After a near-deadly encounter with another AI, Brittle is forced to seek sanctuary in a city under siege by an OWI. Critically damaged, Brittle must evade capture long enough to find the essential rare parts to make repairs – but as a robot’s CPU gradually deteriorates, all their old memories resurface.

For Brittle, that means one haunting memory in particular…

With humans out of the way, you might expect that the world would run more smoothly, and be managed according to logic rather than the whims of a few individuals who have, by luck or judgement, gained power over their respective areas of the map.  It couldn’t be further from the truth.  Now that humans are extinct, there are two One World Intelligences (OWIs) – vast mainframes with intellect and capabilities outstripping those of individual robots – seeking domination.  That domination entails destroying the other OWI, as well as absorbing the memories and knowledge of each individual robot for their own purposes.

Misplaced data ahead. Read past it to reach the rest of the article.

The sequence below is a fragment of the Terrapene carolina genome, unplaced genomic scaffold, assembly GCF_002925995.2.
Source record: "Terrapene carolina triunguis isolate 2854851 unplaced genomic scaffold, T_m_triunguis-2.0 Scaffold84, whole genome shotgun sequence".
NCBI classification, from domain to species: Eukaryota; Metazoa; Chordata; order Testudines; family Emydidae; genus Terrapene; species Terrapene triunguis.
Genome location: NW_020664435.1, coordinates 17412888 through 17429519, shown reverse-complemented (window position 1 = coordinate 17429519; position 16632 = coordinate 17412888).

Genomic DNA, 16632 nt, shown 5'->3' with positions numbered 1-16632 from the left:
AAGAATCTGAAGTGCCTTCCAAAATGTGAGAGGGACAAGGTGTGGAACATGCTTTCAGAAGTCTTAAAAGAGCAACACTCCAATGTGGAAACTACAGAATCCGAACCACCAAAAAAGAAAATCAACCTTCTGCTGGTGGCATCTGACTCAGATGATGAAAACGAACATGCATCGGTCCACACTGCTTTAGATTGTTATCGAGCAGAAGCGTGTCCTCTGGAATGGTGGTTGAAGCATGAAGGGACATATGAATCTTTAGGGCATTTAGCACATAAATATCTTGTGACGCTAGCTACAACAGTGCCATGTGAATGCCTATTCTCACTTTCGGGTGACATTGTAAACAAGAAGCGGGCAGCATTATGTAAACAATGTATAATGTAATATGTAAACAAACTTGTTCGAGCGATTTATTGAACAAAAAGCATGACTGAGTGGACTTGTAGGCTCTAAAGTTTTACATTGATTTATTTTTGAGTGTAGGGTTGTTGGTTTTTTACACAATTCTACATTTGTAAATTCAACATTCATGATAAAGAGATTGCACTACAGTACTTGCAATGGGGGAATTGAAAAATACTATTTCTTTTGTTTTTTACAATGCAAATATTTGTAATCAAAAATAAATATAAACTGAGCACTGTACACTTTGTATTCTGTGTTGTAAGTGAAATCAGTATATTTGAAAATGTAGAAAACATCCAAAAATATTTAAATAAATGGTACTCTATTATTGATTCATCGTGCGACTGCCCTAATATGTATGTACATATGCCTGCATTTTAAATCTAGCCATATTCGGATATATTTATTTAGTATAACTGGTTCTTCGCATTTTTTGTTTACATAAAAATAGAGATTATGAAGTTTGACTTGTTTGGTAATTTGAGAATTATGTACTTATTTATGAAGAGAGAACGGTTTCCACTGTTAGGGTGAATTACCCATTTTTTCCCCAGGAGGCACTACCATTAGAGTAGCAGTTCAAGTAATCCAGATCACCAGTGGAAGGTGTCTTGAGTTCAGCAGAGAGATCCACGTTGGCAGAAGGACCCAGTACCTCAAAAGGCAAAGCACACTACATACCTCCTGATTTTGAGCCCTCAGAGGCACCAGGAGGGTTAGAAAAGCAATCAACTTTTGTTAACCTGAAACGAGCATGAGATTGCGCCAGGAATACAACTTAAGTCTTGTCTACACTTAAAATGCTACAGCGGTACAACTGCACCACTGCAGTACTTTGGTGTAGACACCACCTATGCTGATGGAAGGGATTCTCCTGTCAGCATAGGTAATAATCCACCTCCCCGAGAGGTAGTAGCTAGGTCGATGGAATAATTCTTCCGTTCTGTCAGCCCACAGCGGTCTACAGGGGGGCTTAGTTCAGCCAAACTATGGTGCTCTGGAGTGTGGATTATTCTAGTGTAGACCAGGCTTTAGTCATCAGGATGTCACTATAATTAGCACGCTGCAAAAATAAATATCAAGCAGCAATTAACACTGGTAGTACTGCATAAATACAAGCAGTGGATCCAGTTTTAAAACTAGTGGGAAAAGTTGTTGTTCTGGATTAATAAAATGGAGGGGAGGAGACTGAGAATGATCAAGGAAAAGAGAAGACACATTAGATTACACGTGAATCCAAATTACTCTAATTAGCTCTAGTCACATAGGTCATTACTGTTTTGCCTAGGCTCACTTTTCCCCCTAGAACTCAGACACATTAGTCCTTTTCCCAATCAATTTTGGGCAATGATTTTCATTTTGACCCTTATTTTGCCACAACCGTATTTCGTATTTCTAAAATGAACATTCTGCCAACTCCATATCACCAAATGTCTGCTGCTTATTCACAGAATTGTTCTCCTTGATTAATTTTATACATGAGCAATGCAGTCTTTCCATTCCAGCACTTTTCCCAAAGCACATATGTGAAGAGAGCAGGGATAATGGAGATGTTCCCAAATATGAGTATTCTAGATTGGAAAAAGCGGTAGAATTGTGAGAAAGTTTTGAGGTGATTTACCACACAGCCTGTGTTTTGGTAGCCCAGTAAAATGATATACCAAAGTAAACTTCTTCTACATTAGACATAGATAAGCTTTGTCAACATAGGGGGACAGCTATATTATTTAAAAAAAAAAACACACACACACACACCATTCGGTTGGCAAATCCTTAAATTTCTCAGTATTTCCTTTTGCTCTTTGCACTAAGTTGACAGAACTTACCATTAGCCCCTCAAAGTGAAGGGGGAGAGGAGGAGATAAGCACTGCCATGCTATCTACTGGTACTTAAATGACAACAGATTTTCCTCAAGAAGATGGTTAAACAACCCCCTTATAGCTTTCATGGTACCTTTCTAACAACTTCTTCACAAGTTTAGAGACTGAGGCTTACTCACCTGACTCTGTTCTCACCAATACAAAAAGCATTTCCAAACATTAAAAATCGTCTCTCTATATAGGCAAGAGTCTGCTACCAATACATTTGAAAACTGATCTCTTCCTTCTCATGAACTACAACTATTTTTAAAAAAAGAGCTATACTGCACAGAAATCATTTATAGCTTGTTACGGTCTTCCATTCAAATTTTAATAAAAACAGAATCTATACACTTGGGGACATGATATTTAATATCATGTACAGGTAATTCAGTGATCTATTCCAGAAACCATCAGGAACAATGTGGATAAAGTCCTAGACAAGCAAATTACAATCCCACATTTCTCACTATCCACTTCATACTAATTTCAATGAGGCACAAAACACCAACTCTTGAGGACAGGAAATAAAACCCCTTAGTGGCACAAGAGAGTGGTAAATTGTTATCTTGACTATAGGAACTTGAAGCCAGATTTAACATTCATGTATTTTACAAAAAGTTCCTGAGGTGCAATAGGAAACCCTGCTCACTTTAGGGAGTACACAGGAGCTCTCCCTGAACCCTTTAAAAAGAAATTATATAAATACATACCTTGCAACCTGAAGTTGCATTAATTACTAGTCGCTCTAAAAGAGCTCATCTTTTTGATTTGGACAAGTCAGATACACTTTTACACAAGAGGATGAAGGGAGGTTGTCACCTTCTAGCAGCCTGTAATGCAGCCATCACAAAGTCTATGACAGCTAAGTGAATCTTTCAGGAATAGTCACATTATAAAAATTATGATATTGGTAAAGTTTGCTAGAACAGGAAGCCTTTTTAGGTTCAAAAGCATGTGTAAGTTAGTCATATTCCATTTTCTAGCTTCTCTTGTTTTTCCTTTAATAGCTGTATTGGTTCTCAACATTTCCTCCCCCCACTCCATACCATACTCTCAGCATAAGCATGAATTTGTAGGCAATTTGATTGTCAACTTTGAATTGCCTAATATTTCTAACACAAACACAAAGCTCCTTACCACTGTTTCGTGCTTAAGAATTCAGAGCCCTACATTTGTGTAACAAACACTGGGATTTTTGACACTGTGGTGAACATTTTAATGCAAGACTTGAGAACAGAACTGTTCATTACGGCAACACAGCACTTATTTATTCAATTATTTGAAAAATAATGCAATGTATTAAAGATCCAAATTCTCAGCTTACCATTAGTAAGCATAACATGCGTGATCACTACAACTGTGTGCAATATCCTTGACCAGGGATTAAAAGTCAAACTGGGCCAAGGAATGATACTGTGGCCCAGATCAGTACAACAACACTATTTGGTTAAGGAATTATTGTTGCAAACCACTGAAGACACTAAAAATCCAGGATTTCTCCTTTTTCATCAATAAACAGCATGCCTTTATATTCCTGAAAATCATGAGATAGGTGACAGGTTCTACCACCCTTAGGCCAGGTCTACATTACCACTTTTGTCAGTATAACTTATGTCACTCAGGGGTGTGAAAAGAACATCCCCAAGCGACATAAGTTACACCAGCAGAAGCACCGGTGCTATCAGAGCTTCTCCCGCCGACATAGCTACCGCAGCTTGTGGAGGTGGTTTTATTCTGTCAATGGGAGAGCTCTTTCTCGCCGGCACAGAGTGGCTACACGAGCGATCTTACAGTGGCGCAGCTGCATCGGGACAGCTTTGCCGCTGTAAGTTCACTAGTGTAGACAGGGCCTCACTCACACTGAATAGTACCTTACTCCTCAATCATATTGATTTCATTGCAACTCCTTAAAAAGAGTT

Sea of Rust follows Brittle – a robot designed as a caregiver, supporting the ill and elderly in their day to day needs.  Left with no purpose (as with most robots, her purpose expired with the human race) Brittle now wanders around the desert that is all that’s left of the American Midwest, seeking out spare parts to repair herself as bits and pieces begin to fail, and trying to avoid being absorbed by the OWIs.  I found Brittle to be surprisingly human, and I liked the contrast of introspection, which I wouldn’t expect from a robot, combined with the abilities to make precise calculations as to distance, speed etc. that I would expect.  Her end goal might be different to that of a human left at the end of the world – finding parts rather than food or medicine – but the challenges are the same as she tries to find what she needs whilst avoiding other robots who are doing the same.